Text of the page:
The name of the next Ubuntu animal in the menagerie: With its April/October release dates firmly etched in stone, Ubuntu has named its October 2008 release Intrepid Ibex. Interpid what? Ibex — it’s a is a type of wild mountain goat with large recurved horns that are transversely ridged in front (and, dang, those horns are long). Here are the details right from the horse’s, er Mark Shuttleworth’s mouth.
The next set of names that come from Linux Mint, once they reach “Z” (Zelda?) will start again with an “A” but will end with an “e”, according to Linux Mint’s Clement Lefebvre. I mentioned the naming convention in the Linux Mint chapter of “Eight Distros a Week” — it’s alphabetical women’s names ending in “a” — and wondered aloud when they got to “Z,” whether the names restarting with “A” would end in a “b.” Nope, Clem says, they’ll start with “A” but the last letter will be “e.” Nice touch. Thanks for clarifying that, Clem.
G’day, Firefox: While Firefox‘s gains against Internet Exploder generally focuses on the percentages garnered in Europe, the place where Firefox is really taking off is Oceania, where 31 percent of Australians and New Zealanders are using the browser. Those are the results from a French polling firm called XiTi, and the story can be found here. And here in North America? A hefty 21 percent, third behind the Aussies and Kiwis of Oceania and the 23 percent of Europe.
Rolling Funder: The blogger known as Helios — a man who has made it his life’s mission to promote GNU/Linux at every turn — has an interesting concept in a recent blog which, if it works (and my money is on it working), would make a truly sound foundation for building a truly grassroots promotional vehicle for FOSS. I’m very much on board with this one, Helios — count me in.
On the BSD side . . . Steven Rosenberg of Click is smack in the middle of a BSD odyssey which is as intriguing as it is informative and entertaining. Not only this, it has kindled my interest in attempting to get NetBSD running on one of these old Macs just one more time (although, sheesh, Steven — those 5 a.m. posting times on your blog must be murder . . . .).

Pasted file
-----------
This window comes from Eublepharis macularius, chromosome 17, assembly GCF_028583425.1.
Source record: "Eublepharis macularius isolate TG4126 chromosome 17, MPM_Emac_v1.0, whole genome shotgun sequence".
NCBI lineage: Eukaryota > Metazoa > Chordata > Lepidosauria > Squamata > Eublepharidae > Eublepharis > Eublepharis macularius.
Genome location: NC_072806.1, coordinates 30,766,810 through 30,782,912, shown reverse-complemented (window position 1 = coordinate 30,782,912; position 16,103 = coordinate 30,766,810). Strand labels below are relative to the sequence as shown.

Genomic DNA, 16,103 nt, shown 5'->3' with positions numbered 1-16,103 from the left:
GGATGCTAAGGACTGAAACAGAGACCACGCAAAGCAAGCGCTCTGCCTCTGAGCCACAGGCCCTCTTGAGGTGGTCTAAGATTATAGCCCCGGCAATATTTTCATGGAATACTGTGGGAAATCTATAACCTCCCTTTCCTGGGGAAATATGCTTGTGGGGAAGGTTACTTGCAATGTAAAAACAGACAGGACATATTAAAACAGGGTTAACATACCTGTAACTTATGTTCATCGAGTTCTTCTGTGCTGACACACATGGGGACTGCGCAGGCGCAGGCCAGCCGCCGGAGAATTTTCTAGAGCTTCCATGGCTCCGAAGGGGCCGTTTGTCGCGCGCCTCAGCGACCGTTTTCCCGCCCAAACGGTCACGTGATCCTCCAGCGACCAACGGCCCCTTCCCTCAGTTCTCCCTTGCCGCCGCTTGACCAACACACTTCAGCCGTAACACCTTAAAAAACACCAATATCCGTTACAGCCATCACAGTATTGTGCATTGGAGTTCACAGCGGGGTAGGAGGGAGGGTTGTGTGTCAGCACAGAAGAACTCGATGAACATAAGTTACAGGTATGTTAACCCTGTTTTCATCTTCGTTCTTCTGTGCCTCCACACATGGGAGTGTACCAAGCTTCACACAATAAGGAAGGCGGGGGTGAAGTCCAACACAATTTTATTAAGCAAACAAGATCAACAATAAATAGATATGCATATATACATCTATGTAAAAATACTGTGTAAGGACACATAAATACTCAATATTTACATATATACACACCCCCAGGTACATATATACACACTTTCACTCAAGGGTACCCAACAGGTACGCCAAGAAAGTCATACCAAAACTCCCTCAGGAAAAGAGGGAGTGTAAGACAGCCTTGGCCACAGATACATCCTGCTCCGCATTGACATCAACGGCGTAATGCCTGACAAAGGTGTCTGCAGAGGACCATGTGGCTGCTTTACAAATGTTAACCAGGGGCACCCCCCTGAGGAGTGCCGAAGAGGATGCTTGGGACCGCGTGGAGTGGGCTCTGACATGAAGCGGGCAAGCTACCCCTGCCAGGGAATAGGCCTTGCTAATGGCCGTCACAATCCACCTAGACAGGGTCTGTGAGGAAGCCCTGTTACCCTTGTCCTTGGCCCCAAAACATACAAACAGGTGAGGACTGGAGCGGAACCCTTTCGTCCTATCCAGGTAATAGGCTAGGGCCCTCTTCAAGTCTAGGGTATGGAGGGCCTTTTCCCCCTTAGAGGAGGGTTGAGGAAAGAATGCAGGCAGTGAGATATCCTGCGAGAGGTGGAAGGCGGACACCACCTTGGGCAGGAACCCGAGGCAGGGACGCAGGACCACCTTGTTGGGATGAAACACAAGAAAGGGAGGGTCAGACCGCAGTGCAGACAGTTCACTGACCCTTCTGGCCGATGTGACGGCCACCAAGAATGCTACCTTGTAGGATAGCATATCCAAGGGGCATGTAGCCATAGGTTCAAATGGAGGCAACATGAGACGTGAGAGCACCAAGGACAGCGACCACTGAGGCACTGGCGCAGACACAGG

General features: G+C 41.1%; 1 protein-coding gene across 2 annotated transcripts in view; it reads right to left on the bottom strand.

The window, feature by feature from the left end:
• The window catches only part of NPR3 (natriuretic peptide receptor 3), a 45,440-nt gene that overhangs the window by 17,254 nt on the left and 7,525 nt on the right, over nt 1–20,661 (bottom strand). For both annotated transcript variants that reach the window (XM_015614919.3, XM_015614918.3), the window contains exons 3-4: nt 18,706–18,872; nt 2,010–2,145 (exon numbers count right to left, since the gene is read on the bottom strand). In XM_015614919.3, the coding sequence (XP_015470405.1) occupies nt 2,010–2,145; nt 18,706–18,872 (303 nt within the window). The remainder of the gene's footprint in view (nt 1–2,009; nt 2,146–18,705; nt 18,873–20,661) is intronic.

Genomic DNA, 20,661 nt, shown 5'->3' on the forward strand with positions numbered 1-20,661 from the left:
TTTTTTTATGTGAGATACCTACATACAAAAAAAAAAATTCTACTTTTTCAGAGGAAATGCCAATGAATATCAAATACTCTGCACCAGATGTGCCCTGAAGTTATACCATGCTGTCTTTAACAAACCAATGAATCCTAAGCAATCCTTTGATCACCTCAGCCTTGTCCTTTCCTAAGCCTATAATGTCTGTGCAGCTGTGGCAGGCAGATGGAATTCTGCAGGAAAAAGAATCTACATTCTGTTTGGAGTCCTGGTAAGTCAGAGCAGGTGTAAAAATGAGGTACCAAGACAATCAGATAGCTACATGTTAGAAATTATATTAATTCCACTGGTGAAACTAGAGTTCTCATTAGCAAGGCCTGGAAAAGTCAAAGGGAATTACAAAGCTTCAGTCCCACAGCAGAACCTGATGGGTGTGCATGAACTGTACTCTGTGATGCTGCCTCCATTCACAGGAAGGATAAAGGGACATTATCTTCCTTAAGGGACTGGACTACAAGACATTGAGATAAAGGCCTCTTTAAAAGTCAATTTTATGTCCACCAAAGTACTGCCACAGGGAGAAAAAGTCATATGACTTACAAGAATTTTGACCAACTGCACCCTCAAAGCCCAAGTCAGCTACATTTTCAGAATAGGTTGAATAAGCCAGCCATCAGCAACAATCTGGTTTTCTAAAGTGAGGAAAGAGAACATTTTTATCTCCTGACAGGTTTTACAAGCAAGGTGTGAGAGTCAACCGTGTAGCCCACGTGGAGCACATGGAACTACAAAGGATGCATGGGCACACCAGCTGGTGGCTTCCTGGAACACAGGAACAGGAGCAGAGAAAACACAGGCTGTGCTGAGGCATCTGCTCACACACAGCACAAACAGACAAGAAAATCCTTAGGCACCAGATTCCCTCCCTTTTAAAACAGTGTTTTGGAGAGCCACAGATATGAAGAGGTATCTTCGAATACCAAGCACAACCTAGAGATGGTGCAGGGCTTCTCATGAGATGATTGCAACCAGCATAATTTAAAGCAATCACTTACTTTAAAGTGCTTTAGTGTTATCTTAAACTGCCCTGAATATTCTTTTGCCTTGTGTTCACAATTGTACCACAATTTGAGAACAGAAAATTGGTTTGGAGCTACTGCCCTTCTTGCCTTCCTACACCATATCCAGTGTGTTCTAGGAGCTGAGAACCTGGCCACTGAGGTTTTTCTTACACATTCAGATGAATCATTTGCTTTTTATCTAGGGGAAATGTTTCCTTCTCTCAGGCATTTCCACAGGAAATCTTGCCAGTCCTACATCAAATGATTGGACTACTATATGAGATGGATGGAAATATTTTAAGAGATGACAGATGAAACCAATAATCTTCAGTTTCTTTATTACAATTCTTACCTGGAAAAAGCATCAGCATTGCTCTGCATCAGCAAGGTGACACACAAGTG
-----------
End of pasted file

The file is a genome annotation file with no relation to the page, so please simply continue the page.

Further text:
(Larry Cafiero, editor/publisher of Open Source and Free Software Reporter, is an associate member of the Free Software Foundation.)
An interesting story that originates in Europe today, brought to our attention courtesy of DesktopLinux.com, states that nearly a quarter of European Web surfers do their surfing with Firefox which, according to the story, has the browser market share of 24 percent. When I went to school, that was close enough to say “one in four.”
“Firefox browser usage has increased substantially — by nearly 5 percent — in Europe over the past year, French web analyst firm XiTi reports,” says the story. “During the week of March 5 through 11, 2007, the open-source browser exceeded 24 percent share of Europe’s browser market, according to the market researcher.”
Slovenia and Finland have the most per capita users, in the mid-40s percentage-wise, and Germany is in the mid-30s.
We in the U.S. — with a meager 15 percent of the browsing public using Firefox — are slowly but surely getting on the bandwagon, since figures have Firefox steadily climbing, but a far cry from the 78 percent market share that Internet Exploder forces on most of the public.